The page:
Meet Joe

JoeThe world can’t get enough of Joe, a guy John McCain met on the campaign trail who was thrust into celebrity status when McCain and Obama mentioned him by name over twenty times in [last night’s debate](http://www.youtube.com/watch?v=DvdfO0lq4rQ&eurl=http://video.google.com/videosearch?hl=en&client=firefox-a&rls=org.mozilla:en-US:official&hs=Hbw&resnumiurl=http://i1.ytimg.com/vi/DvdfO0lq4rQ/default.jpg). Joe was concerned that if he purchased his boss’ business which he said grosses between $250,000 and $280,000 annually that he would be forced into a higher tax bracket. A reasonable concern for anyone considering a purchase of that magnitude at a time like this.
So in an effort to keep things straight, let’s get to know Joe and understand more precisely this new poster child for the Republicans would be affected by Obama’s tax plan. You might be surprised.
1. Let’s assume for a moment that Joe purchased his boss’ company and in 2009 made over $280,000. Under Obama’s plan, all income under $200,000 would be taxed at a lower rate than individuals are currently paying, income between $200,000 and $250,000 would not be taxed differently and income over $250,000 would be taxed at a higher rate. Under the current progressive tax law that means that only $30,000 (the amount over $250,000) would be taxed at a higher rate, and **the bulk of Joe’s income ($200,000) would be taxed at a lower rate**. Here is how it would shake out in the books:
> Analysts calculated that the extra tax would amount to $900, which would likely be more than offset by separate provisions of Obama’s plan: a 50 percent tax credit for health care and elimination of the capital gains tax for small businesses. — source: [MSNBC](http://www.msnbc.msn.com/id/27221645/)
2. However, Joe’s *gross* income is different than Joe’s *taxable* income. Once you actually deducted from the $280,000 any business expenses, wages, and other deductibles, Joe’s *taxable* income would certainly fall below $250,000 meaning that **Joe’s taxes would actually *go down***.
But the above is based upon the assumption that Joe’s boss’ business makes that much, which it doesn’t. As it turns out, the business’ annual *revenue* is about $100,000, further cementing that Joe would **not be adversely affected by Obama’s tax plan *at all***. Other failed assumptions about Joe that John McCain has made:
* Joe could get a loan in the first place. He can’t right now as credit markets are frozen.
* Joe is a plumber. He is in fact not licensed and thanks to this recent publicity he may actually be sanctioned by the city as a result (oops).
Sorry for the politics, but I can’t help myself. If there is one thing I hope people hear is what Obama has been saying over and over and over again, and after every time John McCain insists that under Obama’s plan, people’s taxes would go up:

95% of American individuals and small business’ taxes will go DOWN.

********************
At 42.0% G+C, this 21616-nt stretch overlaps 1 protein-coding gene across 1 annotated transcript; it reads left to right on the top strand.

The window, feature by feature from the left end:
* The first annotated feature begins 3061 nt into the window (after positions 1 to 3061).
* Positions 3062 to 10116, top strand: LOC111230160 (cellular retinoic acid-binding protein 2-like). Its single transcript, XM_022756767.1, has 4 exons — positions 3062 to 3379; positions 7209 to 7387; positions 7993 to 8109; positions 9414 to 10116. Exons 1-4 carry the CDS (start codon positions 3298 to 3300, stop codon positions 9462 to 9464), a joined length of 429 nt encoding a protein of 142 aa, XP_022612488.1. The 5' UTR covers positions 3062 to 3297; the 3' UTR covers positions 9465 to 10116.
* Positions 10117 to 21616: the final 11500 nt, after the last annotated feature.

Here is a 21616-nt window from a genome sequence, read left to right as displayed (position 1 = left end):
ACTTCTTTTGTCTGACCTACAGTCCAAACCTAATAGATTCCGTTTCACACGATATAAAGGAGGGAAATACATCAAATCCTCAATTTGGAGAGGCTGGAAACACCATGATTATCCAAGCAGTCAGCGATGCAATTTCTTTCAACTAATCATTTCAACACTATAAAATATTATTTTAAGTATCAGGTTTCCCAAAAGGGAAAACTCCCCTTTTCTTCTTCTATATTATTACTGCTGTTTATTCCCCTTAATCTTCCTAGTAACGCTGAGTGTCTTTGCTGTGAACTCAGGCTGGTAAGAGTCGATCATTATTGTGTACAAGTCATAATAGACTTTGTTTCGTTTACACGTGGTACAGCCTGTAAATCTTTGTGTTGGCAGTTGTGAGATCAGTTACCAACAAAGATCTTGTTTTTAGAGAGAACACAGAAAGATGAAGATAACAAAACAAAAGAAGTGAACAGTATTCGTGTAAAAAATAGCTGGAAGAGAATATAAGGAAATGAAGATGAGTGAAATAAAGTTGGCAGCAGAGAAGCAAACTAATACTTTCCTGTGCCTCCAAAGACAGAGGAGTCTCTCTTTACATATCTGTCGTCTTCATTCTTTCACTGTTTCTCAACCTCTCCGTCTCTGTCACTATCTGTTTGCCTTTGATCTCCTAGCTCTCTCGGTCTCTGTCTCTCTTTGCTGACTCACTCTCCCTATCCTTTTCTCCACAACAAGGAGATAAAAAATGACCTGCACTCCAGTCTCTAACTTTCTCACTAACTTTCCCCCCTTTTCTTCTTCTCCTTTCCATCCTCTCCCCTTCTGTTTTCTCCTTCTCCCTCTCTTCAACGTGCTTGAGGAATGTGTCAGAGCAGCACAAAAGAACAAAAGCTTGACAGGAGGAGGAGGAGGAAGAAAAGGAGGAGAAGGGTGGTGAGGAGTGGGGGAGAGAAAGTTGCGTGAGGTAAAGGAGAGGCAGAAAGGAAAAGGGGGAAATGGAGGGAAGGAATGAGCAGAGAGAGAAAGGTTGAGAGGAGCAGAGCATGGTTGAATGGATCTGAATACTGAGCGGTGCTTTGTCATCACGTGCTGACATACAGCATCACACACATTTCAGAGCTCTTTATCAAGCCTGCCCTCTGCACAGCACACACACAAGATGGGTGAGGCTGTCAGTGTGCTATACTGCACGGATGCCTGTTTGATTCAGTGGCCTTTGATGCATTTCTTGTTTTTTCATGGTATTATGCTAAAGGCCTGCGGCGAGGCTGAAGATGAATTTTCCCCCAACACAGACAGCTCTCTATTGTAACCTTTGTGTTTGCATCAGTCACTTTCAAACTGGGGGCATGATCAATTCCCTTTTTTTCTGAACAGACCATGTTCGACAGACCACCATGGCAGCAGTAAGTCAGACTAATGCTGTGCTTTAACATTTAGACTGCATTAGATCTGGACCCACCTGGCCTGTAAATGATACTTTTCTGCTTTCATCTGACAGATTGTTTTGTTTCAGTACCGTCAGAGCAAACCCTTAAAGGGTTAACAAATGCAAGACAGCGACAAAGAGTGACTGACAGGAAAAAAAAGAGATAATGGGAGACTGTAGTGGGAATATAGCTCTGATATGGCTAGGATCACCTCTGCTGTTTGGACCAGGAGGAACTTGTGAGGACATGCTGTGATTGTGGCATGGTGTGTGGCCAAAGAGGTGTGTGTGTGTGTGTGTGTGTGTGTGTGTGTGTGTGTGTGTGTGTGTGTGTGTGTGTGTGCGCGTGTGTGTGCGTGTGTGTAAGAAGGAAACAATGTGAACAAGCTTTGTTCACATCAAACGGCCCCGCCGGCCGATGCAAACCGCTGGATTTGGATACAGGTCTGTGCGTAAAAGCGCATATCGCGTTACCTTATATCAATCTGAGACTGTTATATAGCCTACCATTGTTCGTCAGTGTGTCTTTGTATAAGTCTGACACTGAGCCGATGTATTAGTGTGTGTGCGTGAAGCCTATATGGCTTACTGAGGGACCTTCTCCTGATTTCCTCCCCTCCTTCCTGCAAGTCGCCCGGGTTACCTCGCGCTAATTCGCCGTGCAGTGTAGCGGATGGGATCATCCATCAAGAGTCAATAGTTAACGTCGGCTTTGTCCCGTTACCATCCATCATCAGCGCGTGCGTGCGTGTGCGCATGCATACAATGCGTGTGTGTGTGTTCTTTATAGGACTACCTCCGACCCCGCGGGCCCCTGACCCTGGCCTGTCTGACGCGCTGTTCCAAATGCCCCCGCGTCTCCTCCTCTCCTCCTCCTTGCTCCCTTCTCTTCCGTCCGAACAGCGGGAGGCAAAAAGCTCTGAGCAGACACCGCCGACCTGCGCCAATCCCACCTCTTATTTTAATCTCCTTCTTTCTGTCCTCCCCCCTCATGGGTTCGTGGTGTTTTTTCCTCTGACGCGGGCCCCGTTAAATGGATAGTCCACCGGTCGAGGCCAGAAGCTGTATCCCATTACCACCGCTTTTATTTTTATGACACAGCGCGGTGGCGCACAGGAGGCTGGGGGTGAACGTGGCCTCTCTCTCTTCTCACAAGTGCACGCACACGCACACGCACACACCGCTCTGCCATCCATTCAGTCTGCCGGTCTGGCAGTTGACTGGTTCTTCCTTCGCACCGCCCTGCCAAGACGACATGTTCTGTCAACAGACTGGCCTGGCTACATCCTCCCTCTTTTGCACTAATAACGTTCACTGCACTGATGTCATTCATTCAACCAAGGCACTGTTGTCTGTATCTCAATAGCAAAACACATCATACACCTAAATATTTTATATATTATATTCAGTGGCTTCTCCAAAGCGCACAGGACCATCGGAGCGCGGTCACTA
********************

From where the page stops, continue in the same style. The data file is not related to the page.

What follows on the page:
That includes mine. But you know what? If Obama asked me to pay more than I do today, I would. Why? For starters, while I could certainly use the extra income, there are others out there who could use it more. Plus, I want to live in world where neighbors and citizens extend to each other a helping hand when times are tough, and not turn our backs on them based on a procrustean “every man for himself” ideology. God forbid that one day, due to forces outside of my control I find myself in need — only to find that there is no one there to help, and no safety net to fall back on.

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4 Comments on “Meet Joe”

  1. Seth Mason says:

    Thanks for this. I was pretty much wondering the same thing regarding the tax implications for Joe.
    One thing though, all the articles I have read said it was Obama who met him first on a campaign stop in Ohio. But it was McCain who was calling him “my dear friend” by the end of the debate.

  2. Coming from Norway, a country where the mean income was $52.677 in 2004 (I couldn’t dig up more current values), I can’t help to think that whoever earns $250.000 or more should indeed be taxed more for it. In Norway, anything above $76.000 is considered a high wage. When you make well over three times this amount, you’re stinking rich.
    People earning this much and at the same time complaining about being taxed something like 27% should clearly receive a public beating and be kicked out of the country. My wage is something like $65.000, I’m currently taxed 43% and I’m not complaining. It’s the least I could do. We have one of the world’s best welfare systems in Norway and I will certainly reap from it when I grow older. I have already reaped from it through 12 years of free and good education and I continue to reap from it through cheap and insurance-free health care whenever I am in need of it.

  3. Byrne says:

    This is a mentality that is lost on most American unfortunately. Americans like to think of government as a giant insurance policy – a system they pay into and are therefore entitled to an equal or greater return. What most Americans don’t realize is that government does not serve the individual, Government serves society.

  4. Then I guess the whole “society” concept is lost on most Americans as well? I know “The American Dream” doesn’t include anything but yourself and your loved ones, but we aren’t living in caves anymore and it’s not enough wealth to share in this world for everyone to become filthy rich.
    So either we share everything as a society or most of us will fail and not fulfill either of our dreams — ever. That does not mean I’m promoting communism, it’s just that I’m so tired of seeing the endless amount of negative effects this ego-centric “I, Me, Mine” mentality brings to not only the egoistic ones, but everyone around them as well.


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